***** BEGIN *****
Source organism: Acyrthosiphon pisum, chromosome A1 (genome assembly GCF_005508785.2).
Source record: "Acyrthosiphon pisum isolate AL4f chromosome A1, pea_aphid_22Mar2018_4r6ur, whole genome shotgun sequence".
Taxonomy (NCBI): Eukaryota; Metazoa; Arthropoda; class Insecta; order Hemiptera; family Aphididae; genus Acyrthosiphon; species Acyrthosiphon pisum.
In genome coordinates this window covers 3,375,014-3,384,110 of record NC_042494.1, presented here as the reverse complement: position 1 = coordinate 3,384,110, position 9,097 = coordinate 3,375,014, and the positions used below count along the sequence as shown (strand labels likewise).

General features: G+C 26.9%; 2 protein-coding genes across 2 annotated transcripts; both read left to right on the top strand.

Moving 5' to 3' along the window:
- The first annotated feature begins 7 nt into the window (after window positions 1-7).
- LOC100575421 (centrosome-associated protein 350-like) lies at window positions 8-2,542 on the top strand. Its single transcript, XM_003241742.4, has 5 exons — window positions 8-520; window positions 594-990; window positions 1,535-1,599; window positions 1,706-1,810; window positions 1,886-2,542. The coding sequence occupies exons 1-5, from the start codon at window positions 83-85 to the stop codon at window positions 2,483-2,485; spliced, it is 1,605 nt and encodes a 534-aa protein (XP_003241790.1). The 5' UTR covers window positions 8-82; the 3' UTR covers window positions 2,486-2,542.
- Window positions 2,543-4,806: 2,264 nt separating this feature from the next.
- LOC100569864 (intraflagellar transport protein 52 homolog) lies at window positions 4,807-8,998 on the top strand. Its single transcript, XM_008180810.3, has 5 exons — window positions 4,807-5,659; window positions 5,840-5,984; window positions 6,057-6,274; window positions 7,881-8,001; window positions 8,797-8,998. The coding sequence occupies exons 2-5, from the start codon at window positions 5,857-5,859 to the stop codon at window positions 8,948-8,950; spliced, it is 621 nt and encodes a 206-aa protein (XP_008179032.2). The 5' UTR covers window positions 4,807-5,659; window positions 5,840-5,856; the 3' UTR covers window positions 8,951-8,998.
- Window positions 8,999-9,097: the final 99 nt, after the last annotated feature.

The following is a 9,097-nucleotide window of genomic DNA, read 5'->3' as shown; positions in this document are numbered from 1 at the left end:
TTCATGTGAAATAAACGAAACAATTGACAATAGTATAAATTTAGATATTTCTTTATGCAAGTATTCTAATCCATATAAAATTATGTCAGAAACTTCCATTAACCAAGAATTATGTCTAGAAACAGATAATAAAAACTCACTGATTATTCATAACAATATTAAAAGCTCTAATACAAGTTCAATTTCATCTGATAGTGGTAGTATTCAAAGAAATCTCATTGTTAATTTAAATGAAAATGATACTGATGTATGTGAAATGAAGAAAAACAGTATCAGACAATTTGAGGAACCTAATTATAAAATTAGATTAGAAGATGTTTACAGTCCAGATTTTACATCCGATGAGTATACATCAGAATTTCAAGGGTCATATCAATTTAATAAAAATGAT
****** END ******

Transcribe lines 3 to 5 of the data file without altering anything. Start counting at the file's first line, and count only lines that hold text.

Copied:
Taxonomy (NCBI): Eukaryota; Metazoa; Arthropoda; class Insecta; order Hemiptera; family Aphididae; genus Acyrthosiphon; species Acyrthosiphon pisum.
In genome coordinates this window covers 3,375,014-3,384,110 of record NC_042494.1, presented here as the reverse complement: position 1 = coordinate 3,384,110, position 9,097 = coordinate 3,375,014, and the positions used below count along the sequence as shown (strand labels likewise).

General features: G+C 26.9%; 2 protein-coding genes across 2 annotated transcripts; both read left to right on the top strand.